Though organizers are keeping those changes close to the vest — and are likely to post those alterations on the event's new Facebook page any minute now — they are likely to be near the water.
"That is still a little bit of a secret," said Great Glen Trail social media coordinator and mountain bike guide Meg Skidmore. "We'll still have the floating bridge and over/under bridge but we're not releasing the actual twist yet."
Could the twist be a twist?
The over/under bridge has been moved slightly, but there is more to come.
By Joe Soraghan
“More matches are lost through carelessness at the beginning of the match than any other cause.” — Harry Vardon, Pro golfer.
By now, most people have heard of the wager Rory McIlroy’s dad, made when “The Open Champion” was only 15 years old. Gerry McIlroy and three of his friends bet about 400 pounds ( US dollars) that the teenager would win the British Open by the age of 25. As a result of the now 25-year-old's win, the bettors will be collecting about $340,000. What is it they saw in the young McIlroy that motivated them to make that type of wager?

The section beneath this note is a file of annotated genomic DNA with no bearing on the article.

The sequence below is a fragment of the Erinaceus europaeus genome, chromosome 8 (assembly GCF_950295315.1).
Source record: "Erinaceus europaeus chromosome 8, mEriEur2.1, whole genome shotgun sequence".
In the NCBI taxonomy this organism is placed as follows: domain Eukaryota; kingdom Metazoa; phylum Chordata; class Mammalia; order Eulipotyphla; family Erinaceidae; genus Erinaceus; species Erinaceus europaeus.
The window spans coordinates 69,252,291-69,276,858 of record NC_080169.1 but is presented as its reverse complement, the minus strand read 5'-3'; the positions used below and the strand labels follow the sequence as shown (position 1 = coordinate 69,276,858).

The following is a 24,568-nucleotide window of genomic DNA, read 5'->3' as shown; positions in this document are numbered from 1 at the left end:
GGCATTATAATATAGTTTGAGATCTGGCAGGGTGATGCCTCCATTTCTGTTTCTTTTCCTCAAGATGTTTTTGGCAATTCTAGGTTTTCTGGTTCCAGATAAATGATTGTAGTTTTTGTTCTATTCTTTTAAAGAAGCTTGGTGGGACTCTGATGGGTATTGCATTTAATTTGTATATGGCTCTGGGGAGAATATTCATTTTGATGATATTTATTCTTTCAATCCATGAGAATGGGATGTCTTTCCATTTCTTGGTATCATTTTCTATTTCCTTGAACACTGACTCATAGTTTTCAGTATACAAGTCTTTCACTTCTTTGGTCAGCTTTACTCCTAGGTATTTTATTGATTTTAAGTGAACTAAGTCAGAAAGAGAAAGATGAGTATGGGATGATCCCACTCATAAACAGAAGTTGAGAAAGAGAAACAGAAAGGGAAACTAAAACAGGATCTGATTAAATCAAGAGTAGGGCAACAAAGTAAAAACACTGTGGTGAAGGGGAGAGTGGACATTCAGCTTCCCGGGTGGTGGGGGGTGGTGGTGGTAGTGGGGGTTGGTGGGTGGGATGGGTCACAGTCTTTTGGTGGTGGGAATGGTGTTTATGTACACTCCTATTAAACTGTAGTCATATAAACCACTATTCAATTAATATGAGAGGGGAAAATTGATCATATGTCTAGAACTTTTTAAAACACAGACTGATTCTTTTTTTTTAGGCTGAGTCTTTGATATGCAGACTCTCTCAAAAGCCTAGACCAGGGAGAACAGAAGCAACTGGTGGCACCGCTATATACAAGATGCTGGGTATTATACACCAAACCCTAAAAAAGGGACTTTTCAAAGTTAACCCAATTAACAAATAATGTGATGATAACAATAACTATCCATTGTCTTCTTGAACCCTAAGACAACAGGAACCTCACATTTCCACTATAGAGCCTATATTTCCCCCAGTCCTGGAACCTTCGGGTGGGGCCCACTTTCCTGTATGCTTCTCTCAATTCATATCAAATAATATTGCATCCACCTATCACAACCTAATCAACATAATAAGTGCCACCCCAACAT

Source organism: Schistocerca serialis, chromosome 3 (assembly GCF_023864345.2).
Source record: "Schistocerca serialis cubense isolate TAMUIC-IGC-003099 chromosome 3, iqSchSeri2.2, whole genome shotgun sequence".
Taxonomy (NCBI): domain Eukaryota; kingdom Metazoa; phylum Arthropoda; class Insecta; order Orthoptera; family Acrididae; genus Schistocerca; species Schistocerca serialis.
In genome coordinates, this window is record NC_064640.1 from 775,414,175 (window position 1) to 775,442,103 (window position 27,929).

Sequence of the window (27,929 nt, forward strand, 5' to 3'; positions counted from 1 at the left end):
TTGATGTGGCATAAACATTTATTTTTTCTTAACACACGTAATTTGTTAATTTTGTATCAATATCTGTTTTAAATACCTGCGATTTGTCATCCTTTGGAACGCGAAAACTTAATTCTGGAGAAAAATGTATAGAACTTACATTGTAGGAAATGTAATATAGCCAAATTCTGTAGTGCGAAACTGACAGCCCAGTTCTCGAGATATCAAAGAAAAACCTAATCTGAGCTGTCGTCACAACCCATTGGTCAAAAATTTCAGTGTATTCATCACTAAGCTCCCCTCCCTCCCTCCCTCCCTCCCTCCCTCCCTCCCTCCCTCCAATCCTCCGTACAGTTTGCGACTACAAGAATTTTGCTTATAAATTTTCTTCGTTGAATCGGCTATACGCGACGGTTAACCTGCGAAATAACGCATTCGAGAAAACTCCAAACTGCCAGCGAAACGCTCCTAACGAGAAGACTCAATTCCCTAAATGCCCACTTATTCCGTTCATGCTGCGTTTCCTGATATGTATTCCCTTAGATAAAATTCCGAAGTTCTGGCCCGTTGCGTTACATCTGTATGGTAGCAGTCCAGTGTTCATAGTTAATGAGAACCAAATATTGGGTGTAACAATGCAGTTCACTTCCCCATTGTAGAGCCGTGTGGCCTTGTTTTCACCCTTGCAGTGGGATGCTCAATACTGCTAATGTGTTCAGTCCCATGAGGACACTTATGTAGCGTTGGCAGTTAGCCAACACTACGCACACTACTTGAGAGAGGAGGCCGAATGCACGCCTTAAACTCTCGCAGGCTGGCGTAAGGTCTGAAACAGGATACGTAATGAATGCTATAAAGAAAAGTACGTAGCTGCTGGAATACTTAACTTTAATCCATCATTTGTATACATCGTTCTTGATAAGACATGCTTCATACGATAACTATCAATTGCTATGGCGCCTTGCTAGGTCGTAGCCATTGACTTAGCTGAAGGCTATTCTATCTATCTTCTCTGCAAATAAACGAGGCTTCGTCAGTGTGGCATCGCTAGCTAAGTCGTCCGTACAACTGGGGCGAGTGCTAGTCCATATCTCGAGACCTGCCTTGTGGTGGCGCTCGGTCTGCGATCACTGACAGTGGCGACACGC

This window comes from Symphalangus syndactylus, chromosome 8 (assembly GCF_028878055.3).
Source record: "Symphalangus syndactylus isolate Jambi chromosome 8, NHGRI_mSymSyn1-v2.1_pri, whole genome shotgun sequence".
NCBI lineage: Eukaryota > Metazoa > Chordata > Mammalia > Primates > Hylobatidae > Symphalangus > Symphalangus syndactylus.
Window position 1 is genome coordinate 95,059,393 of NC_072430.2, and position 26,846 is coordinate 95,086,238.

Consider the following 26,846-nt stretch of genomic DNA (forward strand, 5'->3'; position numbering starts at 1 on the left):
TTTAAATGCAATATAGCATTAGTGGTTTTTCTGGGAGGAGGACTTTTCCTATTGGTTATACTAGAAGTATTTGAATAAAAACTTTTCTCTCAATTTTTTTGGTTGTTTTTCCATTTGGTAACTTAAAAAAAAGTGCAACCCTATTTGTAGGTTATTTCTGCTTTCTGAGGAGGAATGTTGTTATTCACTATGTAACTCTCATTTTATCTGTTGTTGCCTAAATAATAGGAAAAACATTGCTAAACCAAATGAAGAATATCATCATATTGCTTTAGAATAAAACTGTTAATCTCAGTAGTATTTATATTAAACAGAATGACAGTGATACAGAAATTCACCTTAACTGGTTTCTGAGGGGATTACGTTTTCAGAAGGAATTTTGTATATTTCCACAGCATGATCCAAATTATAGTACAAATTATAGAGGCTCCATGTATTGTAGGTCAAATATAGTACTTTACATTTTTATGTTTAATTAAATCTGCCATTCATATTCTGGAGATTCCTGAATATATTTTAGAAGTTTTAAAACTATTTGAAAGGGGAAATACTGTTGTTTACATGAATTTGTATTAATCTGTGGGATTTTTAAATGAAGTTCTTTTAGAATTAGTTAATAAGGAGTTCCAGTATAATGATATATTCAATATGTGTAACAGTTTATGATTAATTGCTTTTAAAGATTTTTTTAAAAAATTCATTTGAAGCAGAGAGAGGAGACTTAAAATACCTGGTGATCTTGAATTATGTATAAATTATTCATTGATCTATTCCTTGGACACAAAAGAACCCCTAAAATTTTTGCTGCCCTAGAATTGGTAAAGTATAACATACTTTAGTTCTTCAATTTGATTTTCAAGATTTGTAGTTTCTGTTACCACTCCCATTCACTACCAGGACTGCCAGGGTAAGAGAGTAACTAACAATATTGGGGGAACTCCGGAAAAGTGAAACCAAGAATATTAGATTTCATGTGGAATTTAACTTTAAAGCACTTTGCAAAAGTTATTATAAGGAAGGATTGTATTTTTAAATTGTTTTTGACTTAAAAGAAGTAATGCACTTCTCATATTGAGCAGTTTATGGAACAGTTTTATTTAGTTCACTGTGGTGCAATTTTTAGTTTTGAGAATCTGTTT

Consider you are playing the best golf of your life. You’ve been dominant in your club tournaments, winning every event that is scheduled. Then you have an epiphany. “I’m going to take my game to the next level”, you think. Well, you can forget about it, as these are great rounds are probably the best rounds you are going to have. If you were to play a course that was set up for the professionals, you would be lucky to shoot a score in the 90s.